The U.S. Food and Drug Administration announced that the safety of an ingredient in an adult laxative usually given to children is under investigation.
Polyethylene glycol 3350 (PEG 3350) is an active ingredient of the laxative, Miralax; and similar generic products that are prescribed to children having constipation. Some children take this drug daily for years. However, the FDA never approved the use of laxatives for long-term daily use either in adults or in children.
According to the FDA, there is little research data about the absorption of PEG 3350 by the intestine of children, particularly in very young children and children who are chronically constipated. The agency’s decision is coming at the heels of receiving a backlog of reports of obsessive-compulsive behavior, tremors, and tics in children taking laxatives with PEG 3350. However, it is not clear if these symptoms are entirely due to the consumption of this laxative.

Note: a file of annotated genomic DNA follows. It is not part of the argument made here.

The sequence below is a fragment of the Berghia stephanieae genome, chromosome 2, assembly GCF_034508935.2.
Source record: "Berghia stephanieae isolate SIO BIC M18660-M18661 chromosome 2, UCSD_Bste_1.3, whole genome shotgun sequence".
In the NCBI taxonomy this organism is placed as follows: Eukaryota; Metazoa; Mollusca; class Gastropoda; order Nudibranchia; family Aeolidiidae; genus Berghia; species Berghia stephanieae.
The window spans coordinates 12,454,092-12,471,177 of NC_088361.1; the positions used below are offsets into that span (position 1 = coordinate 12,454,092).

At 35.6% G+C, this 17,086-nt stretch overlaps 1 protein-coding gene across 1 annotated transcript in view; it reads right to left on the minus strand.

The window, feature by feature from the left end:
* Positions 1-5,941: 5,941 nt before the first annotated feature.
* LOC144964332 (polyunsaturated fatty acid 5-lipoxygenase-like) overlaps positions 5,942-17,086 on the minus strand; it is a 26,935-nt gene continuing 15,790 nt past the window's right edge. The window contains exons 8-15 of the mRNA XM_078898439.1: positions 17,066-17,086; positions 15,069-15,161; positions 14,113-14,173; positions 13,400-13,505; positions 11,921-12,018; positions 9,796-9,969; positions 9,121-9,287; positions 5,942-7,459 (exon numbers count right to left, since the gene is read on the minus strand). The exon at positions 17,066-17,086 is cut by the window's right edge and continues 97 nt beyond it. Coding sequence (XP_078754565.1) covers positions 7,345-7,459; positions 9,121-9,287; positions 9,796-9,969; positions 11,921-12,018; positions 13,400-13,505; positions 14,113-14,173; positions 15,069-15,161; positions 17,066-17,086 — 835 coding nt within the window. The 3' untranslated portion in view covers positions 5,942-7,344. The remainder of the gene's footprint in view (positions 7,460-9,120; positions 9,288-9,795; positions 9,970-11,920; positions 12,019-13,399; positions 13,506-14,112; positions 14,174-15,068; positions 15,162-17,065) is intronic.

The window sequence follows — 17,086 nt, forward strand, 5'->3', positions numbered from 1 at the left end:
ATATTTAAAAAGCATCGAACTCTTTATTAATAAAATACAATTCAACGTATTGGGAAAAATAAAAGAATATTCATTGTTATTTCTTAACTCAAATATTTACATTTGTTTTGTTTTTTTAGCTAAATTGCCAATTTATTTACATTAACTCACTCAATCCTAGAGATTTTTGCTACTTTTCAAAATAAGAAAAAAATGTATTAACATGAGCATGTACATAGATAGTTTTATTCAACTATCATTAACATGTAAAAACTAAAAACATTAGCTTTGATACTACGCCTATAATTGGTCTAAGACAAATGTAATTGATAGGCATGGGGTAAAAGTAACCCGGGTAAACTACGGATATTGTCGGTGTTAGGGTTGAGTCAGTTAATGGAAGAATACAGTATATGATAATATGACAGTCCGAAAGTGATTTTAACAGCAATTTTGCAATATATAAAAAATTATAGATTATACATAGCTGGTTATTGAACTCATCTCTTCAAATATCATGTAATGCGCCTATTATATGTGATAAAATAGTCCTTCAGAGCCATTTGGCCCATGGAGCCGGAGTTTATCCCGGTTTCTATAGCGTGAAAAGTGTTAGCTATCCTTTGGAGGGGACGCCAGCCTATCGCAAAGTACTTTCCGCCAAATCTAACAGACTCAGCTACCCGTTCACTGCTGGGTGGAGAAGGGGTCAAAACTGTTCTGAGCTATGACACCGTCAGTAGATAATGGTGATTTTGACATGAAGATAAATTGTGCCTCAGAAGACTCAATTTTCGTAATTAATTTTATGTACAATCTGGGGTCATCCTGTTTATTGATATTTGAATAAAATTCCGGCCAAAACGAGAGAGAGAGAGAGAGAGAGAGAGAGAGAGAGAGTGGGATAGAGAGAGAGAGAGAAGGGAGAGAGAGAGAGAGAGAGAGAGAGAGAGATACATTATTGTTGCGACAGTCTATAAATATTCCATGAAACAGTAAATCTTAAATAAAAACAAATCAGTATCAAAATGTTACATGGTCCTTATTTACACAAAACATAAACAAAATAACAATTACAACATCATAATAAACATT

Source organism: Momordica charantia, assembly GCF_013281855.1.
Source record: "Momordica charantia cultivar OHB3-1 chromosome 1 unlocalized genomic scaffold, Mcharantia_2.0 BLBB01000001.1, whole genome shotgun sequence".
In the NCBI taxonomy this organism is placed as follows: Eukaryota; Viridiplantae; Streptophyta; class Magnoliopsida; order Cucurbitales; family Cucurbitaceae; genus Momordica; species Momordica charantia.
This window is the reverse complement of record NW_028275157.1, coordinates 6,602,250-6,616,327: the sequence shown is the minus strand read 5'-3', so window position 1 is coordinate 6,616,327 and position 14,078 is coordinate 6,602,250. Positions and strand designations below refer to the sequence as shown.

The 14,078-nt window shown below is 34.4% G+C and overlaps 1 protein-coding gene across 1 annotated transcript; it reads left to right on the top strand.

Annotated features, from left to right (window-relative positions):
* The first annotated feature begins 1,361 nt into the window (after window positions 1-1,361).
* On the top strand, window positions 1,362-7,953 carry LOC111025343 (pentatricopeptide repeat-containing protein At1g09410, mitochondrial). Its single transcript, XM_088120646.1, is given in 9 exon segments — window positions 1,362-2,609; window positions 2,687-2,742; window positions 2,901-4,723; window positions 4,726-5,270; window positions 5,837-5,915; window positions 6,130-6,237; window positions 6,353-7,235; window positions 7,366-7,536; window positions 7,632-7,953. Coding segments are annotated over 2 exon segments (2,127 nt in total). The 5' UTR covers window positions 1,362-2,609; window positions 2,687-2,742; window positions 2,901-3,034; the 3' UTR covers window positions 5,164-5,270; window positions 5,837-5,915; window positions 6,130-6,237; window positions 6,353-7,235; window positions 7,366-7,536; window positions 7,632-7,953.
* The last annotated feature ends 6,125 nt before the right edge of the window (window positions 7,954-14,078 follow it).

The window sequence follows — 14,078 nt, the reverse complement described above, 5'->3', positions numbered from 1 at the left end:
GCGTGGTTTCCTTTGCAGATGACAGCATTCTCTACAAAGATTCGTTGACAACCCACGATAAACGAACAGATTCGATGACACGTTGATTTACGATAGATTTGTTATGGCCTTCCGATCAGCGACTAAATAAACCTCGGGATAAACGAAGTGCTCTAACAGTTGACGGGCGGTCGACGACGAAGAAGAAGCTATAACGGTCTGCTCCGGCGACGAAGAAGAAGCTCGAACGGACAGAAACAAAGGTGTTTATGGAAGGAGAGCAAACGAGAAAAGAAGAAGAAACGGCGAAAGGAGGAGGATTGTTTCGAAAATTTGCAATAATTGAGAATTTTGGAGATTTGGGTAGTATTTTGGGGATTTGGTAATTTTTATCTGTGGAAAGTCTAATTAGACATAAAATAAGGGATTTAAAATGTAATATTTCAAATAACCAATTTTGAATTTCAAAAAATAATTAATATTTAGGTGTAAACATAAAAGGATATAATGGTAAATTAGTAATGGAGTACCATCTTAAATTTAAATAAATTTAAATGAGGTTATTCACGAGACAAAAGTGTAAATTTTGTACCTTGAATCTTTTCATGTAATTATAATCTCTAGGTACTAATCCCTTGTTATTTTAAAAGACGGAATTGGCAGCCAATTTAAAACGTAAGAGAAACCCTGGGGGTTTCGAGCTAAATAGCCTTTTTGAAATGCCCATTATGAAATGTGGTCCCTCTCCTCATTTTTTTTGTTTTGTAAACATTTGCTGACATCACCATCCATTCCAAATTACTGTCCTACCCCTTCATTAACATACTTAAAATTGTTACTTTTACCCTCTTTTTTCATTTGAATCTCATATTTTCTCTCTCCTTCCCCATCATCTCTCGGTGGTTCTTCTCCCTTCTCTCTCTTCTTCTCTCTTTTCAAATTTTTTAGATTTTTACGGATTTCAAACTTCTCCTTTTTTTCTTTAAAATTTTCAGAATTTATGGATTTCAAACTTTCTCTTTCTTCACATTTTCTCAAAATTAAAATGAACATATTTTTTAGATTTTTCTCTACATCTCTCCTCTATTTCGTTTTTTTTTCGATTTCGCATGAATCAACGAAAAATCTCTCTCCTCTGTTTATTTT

To ascertain the safety and efficacy of PEG 3350, the FDA-funded Children’s Hospital of Philadelphia study will examine the intestinal absorption of PEG 3350 in very young children and check whether PEG 3350 has a significant link with irregular psychiatric behavior.